Norwich penalty appeal v Crystal Palace: Norwich felt they were denied an obvious spot-kick when Damien Delaney appeared to bundle Matt Jarvis over in the box. And much like Mangala on Sandro at the Etihad, we felt the defender had no chance of playing the ball and the Palace defender had had a fortunate escape. Verdict: Incorrect decision

Swansea penalty appeal v Chelsea: The Swans felt they could have had a penalty when Jefferson Montero’s cross appeared to strike Cesar Azpilicueta’s arm, though the full-back did not make an obvious movement to block the delivery, which had been fired at him at point-blank range. The officials were, therefore, spot on with this call, with Swans scoring the winning goal moments later anyway to make the decision immaterial. Verdict: Correct decision

Possible James McCarthy foul in build-up to Everton’s goal v Watford: Watford felt the midfielder had fouled Miguel Britos as the Everton man robbed the Hornets defender of possession before scoring the opener. But there was not enough in the challenge to warrant a foul and the referee was 100% right to award the goal. Verdict: Correct decision

Leicester penalty appeal v Sunderland: Shinji Okazaki went tumbling in the area under a clumsy challenge from DeAndre Yedlin. While the full-back only had eyes for the ball, he can consider himself fortunate not to concede a spot-kick having caught the Leicester forward with a boot into his chest. Verdict: Incorrect decision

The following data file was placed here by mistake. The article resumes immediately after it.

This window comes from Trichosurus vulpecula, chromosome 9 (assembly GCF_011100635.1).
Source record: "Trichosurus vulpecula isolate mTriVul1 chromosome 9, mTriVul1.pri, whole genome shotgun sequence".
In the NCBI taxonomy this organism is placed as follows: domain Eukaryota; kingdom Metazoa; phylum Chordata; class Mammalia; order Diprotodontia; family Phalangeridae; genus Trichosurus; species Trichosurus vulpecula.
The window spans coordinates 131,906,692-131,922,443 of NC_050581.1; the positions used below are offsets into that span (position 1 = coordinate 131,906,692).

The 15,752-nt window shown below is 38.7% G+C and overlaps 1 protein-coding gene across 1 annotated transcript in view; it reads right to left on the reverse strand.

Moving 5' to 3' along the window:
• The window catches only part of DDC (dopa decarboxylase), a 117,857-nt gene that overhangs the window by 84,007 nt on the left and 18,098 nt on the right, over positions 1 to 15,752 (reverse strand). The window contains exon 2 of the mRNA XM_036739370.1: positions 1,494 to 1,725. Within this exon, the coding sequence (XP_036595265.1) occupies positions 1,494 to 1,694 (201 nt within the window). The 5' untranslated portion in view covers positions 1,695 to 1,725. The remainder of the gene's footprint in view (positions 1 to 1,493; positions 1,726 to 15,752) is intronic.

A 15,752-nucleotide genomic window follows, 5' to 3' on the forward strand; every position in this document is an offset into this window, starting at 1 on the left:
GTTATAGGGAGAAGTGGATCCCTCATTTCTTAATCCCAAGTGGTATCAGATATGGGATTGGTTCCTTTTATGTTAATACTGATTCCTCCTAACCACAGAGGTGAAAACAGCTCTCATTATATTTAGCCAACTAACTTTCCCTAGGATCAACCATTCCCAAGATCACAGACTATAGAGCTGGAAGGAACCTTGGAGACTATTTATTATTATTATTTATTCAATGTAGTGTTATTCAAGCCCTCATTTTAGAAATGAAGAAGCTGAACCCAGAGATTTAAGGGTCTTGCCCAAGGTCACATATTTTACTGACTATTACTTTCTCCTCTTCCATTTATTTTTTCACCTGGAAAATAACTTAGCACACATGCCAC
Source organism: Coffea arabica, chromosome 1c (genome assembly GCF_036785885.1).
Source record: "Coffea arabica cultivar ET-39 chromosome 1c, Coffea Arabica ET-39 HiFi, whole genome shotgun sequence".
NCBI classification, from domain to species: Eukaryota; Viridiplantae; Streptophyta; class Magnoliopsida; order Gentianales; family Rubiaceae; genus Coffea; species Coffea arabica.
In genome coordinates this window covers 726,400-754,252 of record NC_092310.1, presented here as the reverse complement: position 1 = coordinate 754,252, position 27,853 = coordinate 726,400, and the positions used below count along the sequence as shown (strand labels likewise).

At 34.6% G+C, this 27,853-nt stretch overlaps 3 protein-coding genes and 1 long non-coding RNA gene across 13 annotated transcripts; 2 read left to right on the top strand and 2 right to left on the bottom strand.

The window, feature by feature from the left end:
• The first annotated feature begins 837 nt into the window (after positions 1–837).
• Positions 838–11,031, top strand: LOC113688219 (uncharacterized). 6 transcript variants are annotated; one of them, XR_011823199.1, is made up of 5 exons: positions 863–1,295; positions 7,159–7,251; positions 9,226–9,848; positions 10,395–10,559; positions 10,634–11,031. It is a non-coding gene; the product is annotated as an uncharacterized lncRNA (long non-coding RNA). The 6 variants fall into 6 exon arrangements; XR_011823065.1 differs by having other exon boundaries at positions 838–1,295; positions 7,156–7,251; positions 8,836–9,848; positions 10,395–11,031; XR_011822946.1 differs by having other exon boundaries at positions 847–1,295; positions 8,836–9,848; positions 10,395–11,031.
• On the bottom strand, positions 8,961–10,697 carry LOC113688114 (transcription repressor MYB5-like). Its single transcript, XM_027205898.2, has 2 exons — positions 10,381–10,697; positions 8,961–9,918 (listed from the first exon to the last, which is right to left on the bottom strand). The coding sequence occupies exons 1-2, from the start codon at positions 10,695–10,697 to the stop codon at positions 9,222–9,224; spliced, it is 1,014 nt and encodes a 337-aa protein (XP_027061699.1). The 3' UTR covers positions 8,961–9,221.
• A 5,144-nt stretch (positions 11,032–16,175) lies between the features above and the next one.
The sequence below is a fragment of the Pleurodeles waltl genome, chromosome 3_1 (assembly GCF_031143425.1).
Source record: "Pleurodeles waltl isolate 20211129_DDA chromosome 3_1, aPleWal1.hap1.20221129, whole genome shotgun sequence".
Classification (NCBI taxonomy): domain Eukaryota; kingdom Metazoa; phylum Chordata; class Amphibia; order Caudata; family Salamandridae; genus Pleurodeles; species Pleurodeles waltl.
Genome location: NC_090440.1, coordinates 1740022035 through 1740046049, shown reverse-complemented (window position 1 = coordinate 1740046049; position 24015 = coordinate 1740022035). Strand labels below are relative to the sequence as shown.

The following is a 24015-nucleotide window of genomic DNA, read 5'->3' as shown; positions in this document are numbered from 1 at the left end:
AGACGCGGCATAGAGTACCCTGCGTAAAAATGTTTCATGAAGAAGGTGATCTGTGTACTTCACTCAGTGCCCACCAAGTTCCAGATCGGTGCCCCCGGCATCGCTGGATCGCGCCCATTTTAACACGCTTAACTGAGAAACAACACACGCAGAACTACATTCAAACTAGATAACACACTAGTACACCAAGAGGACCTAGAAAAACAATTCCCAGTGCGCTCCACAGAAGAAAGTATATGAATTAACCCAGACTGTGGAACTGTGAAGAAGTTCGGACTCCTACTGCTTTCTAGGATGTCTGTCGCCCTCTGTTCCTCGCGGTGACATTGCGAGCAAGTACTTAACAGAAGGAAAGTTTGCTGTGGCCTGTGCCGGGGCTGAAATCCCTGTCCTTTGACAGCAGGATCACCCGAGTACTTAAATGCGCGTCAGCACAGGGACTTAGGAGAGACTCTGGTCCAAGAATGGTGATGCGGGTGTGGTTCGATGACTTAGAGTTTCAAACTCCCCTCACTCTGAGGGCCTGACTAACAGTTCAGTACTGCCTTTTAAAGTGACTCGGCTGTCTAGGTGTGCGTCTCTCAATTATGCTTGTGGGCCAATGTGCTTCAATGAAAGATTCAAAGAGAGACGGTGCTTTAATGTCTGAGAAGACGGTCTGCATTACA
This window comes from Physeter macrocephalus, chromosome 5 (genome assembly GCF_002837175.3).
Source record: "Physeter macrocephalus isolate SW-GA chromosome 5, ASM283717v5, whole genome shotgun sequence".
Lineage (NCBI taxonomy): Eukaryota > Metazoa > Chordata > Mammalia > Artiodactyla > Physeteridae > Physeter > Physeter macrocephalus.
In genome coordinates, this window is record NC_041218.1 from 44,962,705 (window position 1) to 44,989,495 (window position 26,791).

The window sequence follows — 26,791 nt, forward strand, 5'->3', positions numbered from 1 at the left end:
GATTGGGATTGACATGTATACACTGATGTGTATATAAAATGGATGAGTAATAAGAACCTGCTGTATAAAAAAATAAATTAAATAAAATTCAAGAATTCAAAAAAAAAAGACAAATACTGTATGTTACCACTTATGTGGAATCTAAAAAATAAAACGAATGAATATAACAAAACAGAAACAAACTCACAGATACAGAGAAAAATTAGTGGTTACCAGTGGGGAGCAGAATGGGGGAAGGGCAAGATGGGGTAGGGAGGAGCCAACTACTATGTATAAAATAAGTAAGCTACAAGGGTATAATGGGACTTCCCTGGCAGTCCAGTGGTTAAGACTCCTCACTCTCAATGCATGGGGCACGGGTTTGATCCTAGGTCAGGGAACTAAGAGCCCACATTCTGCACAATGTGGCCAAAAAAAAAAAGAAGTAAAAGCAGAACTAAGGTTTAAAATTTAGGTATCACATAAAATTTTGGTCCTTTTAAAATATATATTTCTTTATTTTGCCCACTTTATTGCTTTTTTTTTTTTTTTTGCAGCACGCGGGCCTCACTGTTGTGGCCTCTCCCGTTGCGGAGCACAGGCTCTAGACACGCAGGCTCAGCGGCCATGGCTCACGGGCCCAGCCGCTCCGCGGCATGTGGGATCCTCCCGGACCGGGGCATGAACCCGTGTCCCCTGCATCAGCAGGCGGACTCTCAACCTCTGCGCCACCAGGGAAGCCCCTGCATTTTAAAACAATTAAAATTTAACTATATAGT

Sunderland penalty appeal v Leicester: Robert Huth appears to find himself the subject of a dubious decision every other weekend and the Foxes defender was at the centre of another controversy this week when, going to ground to cut out a Patrick van Aanholt cross, he blocked the ball with his trailing arm. Although accidental, three of our panel felt his arm had prevented the cross reaching its target and the German’s position was unnatural enough to warrant a penalty. Verdict: Incorrect decision

Second Leicester penalty appeal v Sunderland: Riyad Mahrez appealed for a penalty when his shot was blocked by Younes Kaboul. But with the defender turning his back on play, and with it being a case of ‘ball to hand, rather than hand to ball’, he’d have been unlucky to have been penalised here under the current rules.  Verdict: Correct decision

Tottenham penalty appeal v Manchester United: Spurs may have been 3-0 to the good against United, but they kept pushing for a fourth and thought they may have been given that chance when Dele Alli went to ground following a tangle with Matteo Darmian. But the ref decided the England man’s leg went across into the Italian’s, rather than the other way round, with birthday boy Alli picking up an unwanted card from Mike Dean for trying to con the officials. Verdict: Correct decision